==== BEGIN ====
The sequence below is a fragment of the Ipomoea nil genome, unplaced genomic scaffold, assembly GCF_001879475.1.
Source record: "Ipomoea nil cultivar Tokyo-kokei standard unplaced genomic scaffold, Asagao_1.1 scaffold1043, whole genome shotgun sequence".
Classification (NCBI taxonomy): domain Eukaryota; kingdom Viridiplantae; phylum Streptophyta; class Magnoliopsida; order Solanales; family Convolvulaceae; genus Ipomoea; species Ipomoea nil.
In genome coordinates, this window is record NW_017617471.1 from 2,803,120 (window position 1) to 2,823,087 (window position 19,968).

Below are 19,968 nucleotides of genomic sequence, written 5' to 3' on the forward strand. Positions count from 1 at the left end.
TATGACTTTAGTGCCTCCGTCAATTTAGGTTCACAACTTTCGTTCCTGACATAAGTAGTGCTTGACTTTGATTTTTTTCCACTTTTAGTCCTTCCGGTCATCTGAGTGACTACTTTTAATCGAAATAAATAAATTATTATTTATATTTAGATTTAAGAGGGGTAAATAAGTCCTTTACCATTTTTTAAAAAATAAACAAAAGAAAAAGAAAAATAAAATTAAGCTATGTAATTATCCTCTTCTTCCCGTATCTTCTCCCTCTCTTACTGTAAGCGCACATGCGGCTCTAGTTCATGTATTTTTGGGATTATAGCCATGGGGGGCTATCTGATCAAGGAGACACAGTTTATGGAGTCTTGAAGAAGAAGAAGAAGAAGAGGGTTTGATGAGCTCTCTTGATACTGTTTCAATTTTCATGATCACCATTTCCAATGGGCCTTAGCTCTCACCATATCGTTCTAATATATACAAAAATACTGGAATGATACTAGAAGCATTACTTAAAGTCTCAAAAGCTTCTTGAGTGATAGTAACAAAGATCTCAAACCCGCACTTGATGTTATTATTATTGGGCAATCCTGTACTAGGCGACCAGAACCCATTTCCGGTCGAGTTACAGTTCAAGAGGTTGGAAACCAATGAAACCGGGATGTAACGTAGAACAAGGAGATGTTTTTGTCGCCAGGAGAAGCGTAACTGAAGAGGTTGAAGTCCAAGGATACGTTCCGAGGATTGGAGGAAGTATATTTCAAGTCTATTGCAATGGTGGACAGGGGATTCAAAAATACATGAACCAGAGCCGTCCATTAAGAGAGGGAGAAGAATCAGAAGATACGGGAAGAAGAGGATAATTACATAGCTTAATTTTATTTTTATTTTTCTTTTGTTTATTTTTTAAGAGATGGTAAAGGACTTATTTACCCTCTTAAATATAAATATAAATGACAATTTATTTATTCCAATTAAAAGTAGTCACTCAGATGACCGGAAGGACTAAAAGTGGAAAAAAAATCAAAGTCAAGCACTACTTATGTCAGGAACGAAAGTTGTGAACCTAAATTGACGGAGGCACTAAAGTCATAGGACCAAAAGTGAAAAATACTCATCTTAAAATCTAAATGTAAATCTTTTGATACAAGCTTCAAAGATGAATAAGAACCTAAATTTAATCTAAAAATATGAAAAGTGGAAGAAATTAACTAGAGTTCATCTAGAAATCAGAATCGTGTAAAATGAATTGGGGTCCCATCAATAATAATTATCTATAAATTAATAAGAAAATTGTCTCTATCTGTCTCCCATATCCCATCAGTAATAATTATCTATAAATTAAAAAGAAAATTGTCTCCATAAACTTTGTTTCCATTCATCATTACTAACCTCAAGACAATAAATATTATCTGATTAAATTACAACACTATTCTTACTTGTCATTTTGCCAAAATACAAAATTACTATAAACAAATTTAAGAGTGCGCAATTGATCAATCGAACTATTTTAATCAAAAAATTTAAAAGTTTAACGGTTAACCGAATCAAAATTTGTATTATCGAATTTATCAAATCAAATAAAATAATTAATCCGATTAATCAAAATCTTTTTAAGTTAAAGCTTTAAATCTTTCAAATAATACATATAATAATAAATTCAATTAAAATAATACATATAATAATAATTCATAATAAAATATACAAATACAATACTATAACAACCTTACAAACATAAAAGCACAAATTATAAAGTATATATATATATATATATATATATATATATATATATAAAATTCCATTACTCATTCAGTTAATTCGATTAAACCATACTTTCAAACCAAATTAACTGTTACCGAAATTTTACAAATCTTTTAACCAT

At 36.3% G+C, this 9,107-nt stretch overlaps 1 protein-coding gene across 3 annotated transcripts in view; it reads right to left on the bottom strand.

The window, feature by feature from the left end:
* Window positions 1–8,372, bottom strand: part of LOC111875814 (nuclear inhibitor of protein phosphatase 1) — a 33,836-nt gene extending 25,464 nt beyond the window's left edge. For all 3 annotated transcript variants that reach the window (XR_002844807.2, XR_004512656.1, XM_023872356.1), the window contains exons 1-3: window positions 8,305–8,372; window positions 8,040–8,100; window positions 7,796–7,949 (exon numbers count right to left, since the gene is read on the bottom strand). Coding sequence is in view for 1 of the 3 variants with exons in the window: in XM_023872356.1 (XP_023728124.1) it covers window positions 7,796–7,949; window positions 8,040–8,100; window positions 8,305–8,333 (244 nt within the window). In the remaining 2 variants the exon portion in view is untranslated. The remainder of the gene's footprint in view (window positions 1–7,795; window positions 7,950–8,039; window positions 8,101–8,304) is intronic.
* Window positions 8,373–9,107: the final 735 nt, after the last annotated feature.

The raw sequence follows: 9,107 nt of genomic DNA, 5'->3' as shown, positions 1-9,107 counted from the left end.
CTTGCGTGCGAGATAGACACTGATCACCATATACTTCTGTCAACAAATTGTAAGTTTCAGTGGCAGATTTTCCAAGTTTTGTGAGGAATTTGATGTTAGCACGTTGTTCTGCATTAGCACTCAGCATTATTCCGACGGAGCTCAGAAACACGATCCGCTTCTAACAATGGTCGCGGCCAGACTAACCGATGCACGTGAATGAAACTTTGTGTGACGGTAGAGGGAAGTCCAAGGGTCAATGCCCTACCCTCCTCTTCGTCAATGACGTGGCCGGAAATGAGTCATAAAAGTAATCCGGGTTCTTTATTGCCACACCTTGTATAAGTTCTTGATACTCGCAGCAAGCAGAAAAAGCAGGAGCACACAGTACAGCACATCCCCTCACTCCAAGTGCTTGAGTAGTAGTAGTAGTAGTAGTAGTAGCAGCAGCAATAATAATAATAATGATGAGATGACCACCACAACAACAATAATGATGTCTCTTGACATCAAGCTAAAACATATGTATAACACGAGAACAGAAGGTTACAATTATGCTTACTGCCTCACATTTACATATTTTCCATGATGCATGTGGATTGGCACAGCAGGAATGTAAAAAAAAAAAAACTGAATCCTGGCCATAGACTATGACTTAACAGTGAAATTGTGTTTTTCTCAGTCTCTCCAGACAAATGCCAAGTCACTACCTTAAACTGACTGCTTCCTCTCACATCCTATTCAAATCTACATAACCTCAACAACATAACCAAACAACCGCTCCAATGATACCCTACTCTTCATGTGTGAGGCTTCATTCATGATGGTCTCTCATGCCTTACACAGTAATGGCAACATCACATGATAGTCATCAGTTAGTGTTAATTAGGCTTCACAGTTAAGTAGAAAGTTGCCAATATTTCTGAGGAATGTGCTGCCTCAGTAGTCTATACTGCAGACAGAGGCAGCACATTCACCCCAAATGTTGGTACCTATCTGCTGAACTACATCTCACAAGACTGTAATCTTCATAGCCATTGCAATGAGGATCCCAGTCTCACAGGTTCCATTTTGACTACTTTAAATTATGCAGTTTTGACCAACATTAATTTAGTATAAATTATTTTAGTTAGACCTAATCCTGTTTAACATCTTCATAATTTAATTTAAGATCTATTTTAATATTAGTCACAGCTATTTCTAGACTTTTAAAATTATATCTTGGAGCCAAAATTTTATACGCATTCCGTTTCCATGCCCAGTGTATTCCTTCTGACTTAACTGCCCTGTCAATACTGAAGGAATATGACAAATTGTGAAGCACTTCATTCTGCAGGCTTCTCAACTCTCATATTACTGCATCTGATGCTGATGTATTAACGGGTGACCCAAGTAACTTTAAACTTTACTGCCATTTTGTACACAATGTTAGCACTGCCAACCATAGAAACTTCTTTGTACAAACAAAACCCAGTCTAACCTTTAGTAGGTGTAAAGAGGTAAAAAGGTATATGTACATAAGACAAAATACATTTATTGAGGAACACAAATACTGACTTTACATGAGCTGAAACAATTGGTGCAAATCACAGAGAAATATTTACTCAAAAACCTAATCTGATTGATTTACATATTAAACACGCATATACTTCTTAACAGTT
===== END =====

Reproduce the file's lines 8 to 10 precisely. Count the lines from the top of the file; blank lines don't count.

The window, feature by feature from the left end:
* Window positions 1–8,372, bottom strand: part of LOC111875814 (nuclear inhibitor of protein phosphatase 1) — a 33,836-nt gene extending 25,464 nt beyond the window's left edge. For all 3 annotated transcript variants that reach the window (XR_002844807.2, XR_004512656.1, XM_023872356.1), the window contains exons 1-3: window positions 8,305–8,372; window positions 8,040–8,100; window positions 7,796–7,949 (exon numbers count right to left, since the gene is read on the bottom strand). Coding sequence is in view for 1 of the 3 variants with exons in the window: in XM_023872356.1 (XP_023728124.1) it covers window positions 7,796–7,949; window positions 8,040–8,100; window positions 8,305–8,333 (244 nt within the window). In the remaining 2 variants the exon portion in view is untranslated. The remainder of the gene's footprint in view (window positions 1–7,795; window positions 7,950–8,039; window positions 8,101–8,304) is intronic.
* Window positions 8,373–9,107: the final 735 nt, after the last annotated feature.